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Bert Hanscombe, the dustman who replaced Earl Haig

At a major crossroad in Beckenham stands the local memorial to the dead of the Great War, which was unveiled on 24 July 1921. Instead of Field Marshal Douglas Haig, who had been invited to attend, the monument was unveiled by local war hero Bert Hanscombe, a local dustman.

Beckenham War Memorial - (c) David Anstiss and licenced for reused under Creative Commons

Beckenham War Memorial – (c) David Anstiss and licenced for reused under Creative Commons

 

Beckenham war memorial was designed by Newbury Abbot Trent, a prominent sculptor from Forest Gate. The Times described the design:

The monument is of the cenotaph type, and stands 23ft high and is built of Portland Stone. It stands at the junction of Beckenham’s principal roads and has cost about £2,500. There are 711 names inscribed on twelve tablets.

Field Marshal Earl Haig – commander of the British Forces in France and Flanders from December 1915 to the end of the war – was invited to unveil the monument but was apparently unable to attend. Instead of seeking another top-brass figure to carry out the ceremony alongside the Bishop of Rochester, the organisers asked local war hero Bert Hanscombe to do it.

Beckenham War Memorial being unveiled in 1921 - Illustrated London News 30/6/1921

Beckenham War Memorial being unveiled in 1921 – Illustrated London News 30/6/1921

Bert is described in all the national newspaper stories as having earned the Distinguished Conduct Medal and the Military Medal during the war.  “He was mentioned in despatches and was promoted to sergeant on the field [sic] for bravery at Hulluch in 1915. At Cambrai in 1917 he was one of seven men in his battalion to escape capture by the Germans.” (Times 25/7/1921)

Bert Hanscombe - Daily Mirror 16/6/1921

Bert Hanscombe – Daily Mirror 16/6/1921

The newspapers also referred to the fact that he was one of nine brothers who served.  In 1901 census, Bert is listed at 2 Rosemeath Terrace, Arthur Road, Beckenham with his widowed mother Sarah Ann Hanscombe and six other brothers: Frank, Frederick John, Richard Arthur, Joseph, David and Stephen. Bert himself was born in 1887 and, in 1909, he married Ellen Cromwell. In 1911 he was working as a dustman for Beckenham urban district council and they lived at 173 Churchfields Road. Sarah and most of the other brothers were living at number 93 (possibly the same house as in 1901, as Arthur Road had been renamed Churchfields): Frederick and Richard working as carmen (i.e. drivers) and Joseph and Stephen as landscape gardeners. Thee eldest brother, George Edward, is listed with his wife Annie on a separate entry for the same address – 93 Churchfields. The ninth brother, James (b 1880), was living with his wife in Wales by 1911, working as a stoker.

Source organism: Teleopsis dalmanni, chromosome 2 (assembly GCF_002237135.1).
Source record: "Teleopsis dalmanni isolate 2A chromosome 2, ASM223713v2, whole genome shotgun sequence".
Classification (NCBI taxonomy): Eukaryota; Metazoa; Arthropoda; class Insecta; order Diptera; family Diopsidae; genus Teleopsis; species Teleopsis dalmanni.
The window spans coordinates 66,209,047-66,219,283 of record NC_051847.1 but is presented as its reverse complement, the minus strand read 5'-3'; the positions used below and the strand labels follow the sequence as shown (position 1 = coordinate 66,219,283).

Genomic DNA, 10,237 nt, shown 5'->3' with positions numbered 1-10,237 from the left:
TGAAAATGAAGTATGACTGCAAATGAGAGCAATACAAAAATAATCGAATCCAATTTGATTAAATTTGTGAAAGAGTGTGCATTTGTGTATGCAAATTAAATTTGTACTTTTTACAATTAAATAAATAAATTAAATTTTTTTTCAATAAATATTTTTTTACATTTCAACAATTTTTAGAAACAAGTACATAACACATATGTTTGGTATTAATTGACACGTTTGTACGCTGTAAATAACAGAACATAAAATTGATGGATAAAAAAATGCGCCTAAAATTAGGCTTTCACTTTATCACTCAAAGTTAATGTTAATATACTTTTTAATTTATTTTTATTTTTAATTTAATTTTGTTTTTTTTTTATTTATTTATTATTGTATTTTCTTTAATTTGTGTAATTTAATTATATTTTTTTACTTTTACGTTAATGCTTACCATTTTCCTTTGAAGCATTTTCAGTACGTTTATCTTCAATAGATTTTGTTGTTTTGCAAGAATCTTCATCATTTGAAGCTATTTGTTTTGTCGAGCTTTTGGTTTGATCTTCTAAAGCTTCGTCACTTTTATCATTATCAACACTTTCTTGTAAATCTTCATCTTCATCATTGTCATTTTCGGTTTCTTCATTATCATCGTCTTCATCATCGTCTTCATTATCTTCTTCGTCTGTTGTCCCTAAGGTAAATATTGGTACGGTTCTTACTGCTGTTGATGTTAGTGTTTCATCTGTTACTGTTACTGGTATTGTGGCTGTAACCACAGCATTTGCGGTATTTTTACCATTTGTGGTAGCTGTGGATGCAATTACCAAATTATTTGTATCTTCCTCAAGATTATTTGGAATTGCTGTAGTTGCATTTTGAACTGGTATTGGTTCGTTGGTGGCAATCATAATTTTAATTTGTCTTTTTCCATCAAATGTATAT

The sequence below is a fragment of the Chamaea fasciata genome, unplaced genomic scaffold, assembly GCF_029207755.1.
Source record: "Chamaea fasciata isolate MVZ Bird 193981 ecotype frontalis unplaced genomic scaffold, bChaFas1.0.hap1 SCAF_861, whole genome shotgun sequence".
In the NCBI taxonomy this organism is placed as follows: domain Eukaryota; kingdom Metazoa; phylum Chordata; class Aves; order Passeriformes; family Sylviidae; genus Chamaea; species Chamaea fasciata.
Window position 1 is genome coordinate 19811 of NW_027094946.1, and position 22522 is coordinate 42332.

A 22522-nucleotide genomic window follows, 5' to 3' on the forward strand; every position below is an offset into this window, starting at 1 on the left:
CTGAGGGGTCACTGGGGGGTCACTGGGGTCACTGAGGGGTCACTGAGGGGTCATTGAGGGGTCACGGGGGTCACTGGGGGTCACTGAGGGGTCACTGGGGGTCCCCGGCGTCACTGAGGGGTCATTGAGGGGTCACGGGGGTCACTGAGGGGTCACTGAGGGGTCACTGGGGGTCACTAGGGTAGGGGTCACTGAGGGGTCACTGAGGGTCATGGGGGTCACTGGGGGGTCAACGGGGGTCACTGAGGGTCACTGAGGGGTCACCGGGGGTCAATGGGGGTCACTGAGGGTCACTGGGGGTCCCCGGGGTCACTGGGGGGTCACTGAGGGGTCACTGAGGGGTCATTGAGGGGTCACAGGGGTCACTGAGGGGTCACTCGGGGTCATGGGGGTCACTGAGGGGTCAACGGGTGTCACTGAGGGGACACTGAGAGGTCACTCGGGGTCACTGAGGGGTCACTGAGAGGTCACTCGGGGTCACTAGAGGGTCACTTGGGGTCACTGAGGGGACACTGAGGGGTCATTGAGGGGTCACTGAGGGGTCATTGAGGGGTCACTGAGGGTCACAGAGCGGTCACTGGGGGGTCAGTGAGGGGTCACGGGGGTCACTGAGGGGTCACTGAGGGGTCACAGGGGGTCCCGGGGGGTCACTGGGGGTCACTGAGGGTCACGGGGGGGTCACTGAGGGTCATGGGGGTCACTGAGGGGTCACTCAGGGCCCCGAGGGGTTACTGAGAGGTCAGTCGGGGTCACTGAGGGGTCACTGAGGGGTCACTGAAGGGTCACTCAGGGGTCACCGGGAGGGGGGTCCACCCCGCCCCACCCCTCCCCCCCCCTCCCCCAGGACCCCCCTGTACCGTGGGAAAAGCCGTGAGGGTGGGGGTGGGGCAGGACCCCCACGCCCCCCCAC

By 1914, several of the Hanscombe boys had military connections. David had joined up as a regular soldier in the 2nd East Surreys and was serving in Burma, while Joseph was in the same regiment’s Special Reserve 3rd Battalion. George Edward had served in the East Kents (the Buffs) from 1898-1910, including five years in India where he contracted Malaria and was sent back to the UK via Aden. Once the war had begun the all other brothers did indeed serve.

With thanks to Roy Hanscombe (James Hanscombe’s grandson), here is a summary the brothers’ war service:

  • George Edward rejoined the Buffs in November 1914. He arrived in France in April 1916 and, in October that year, was wounded in the arm. Almost a year later – in September 1917 – he returned to the front with the 7th Buffs, serving as a Lewis Gunner. The battalion took part in the fighting at Cambrai in late November and Hanscombe was posted as missing on the 30th. In fact, he had been serious injured and captured by the Germans; he was held as a prisoner of war for the next year. The difference in him after his service and period as a prisoner was marked, his mother told the local paper that ‘I hardly knew him when he came home, he was so thin and so old and worn.’
  • Frank served in the 9th East Surreys, arriving in France in August 1915; later he served in the Queen’s (West Surrey Regiment)
  • Stephen served in the Royal Field Artillery and the Garrison Artillery, arriving in France in July 1915